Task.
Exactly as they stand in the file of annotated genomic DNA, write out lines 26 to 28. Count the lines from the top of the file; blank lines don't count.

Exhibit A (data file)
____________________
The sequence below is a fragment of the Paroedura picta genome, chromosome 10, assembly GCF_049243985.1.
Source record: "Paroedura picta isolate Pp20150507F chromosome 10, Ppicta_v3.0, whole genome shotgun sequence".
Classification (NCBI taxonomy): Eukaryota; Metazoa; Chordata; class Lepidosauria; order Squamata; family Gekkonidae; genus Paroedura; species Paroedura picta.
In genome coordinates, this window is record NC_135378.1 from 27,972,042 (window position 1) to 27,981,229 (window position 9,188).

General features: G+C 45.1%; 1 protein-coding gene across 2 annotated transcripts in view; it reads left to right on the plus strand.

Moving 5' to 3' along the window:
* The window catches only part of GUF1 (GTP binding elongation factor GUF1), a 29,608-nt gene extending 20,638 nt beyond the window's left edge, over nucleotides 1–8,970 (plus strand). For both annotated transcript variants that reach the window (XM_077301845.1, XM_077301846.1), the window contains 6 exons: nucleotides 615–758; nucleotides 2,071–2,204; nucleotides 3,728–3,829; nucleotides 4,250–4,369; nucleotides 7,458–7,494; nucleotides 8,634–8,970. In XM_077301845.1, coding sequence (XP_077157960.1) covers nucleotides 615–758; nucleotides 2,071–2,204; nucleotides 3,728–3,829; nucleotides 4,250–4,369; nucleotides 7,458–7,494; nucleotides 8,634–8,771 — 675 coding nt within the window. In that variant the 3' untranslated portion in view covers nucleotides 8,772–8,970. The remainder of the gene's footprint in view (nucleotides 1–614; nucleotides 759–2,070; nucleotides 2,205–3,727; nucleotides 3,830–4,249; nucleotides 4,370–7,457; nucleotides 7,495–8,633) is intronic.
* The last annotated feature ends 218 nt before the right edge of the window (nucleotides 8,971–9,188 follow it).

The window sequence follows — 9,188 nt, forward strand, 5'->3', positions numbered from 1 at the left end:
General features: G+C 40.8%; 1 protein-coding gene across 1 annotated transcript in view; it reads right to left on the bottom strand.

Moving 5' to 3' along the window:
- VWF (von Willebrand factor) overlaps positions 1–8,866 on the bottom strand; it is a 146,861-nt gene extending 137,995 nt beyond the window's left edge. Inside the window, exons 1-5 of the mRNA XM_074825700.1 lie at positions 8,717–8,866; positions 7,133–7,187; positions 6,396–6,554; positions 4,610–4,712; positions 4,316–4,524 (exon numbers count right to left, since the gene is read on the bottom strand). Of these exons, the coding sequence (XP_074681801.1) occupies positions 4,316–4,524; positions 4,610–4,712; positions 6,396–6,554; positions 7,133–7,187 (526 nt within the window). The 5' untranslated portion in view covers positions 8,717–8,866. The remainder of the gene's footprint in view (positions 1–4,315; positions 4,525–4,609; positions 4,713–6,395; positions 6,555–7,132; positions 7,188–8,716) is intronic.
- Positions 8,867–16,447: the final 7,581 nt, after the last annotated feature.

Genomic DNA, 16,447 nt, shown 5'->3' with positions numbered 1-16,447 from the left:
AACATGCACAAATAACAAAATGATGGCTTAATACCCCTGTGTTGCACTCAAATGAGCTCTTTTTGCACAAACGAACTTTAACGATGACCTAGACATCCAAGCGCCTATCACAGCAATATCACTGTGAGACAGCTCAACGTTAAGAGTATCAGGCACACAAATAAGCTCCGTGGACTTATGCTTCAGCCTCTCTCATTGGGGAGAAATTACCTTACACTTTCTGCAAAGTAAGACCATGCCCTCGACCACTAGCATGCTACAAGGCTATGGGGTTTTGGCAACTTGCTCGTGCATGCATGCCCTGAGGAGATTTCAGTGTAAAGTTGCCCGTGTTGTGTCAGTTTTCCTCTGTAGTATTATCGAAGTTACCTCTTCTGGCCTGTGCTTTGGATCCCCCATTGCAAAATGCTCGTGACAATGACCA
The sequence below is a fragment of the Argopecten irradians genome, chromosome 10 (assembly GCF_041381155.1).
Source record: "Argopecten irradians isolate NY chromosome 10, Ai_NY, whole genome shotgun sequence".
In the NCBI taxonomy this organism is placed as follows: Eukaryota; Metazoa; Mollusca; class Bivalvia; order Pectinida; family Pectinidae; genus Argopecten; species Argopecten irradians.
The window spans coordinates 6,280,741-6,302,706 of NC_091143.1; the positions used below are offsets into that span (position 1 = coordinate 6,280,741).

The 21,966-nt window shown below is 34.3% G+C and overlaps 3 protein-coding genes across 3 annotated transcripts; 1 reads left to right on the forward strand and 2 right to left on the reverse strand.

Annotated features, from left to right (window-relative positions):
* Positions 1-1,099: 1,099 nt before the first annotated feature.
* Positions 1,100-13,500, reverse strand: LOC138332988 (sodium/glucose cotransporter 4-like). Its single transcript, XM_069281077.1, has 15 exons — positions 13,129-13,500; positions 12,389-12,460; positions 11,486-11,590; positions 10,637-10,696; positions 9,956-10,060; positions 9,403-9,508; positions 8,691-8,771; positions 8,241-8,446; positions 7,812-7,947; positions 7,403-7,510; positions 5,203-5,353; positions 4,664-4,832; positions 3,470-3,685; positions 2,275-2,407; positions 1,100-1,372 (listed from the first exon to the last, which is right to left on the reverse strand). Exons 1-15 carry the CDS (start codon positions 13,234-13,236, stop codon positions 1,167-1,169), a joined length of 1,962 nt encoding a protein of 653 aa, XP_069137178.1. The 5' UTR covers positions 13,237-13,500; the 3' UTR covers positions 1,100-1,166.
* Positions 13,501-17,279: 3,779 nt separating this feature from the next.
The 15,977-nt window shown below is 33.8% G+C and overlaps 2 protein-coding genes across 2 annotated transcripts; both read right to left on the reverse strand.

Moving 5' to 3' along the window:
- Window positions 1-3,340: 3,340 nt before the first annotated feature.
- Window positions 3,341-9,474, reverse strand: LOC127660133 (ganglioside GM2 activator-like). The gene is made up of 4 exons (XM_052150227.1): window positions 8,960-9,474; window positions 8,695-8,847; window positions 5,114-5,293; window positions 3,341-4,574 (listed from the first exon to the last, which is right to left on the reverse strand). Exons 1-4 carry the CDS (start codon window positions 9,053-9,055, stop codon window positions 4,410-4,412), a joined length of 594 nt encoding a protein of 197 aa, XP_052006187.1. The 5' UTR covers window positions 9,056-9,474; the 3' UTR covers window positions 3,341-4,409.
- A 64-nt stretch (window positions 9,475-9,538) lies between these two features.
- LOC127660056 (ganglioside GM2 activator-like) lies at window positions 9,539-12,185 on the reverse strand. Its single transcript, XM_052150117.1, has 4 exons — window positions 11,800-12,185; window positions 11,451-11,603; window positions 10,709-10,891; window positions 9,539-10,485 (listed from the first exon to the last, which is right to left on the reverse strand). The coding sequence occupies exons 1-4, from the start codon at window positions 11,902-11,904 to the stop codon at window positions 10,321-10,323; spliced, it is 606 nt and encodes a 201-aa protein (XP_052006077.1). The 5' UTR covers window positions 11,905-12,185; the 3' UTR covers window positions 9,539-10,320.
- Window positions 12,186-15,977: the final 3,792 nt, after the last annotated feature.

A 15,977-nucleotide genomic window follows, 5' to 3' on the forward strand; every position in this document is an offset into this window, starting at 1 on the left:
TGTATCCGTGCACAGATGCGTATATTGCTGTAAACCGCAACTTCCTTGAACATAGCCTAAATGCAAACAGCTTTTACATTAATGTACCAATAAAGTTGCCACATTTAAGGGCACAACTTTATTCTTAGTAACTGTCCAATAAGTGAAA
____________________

Moving 5' to 3' along the window:
- Window positions 1-3,340: 3,340 nt before the first annotated feature.
- Window positions 3,341-9,474, reverse strand: LOC127660133 (ganglioside GM2 activator-like). The gene is made up of 4 exons (XM_052150227.1): window positions 8,960-9,474; window positions 8,695-8,847; window positions 5,114-5,293; window positions 3,341-4,574 (listed from the first exon to the last, which is right to left on the reverse strand). Exons 1-4 carry the CDS (start codon window positions 9,053-9,055, stop codon window positions 4,410-4,412), a joined length of 594 nt encoding a protein of 197 aa, XP_052006187.1. The 5' UTR covers window positions 9,056-9,474; the 3' UTR covers window positions 3,341-4,409.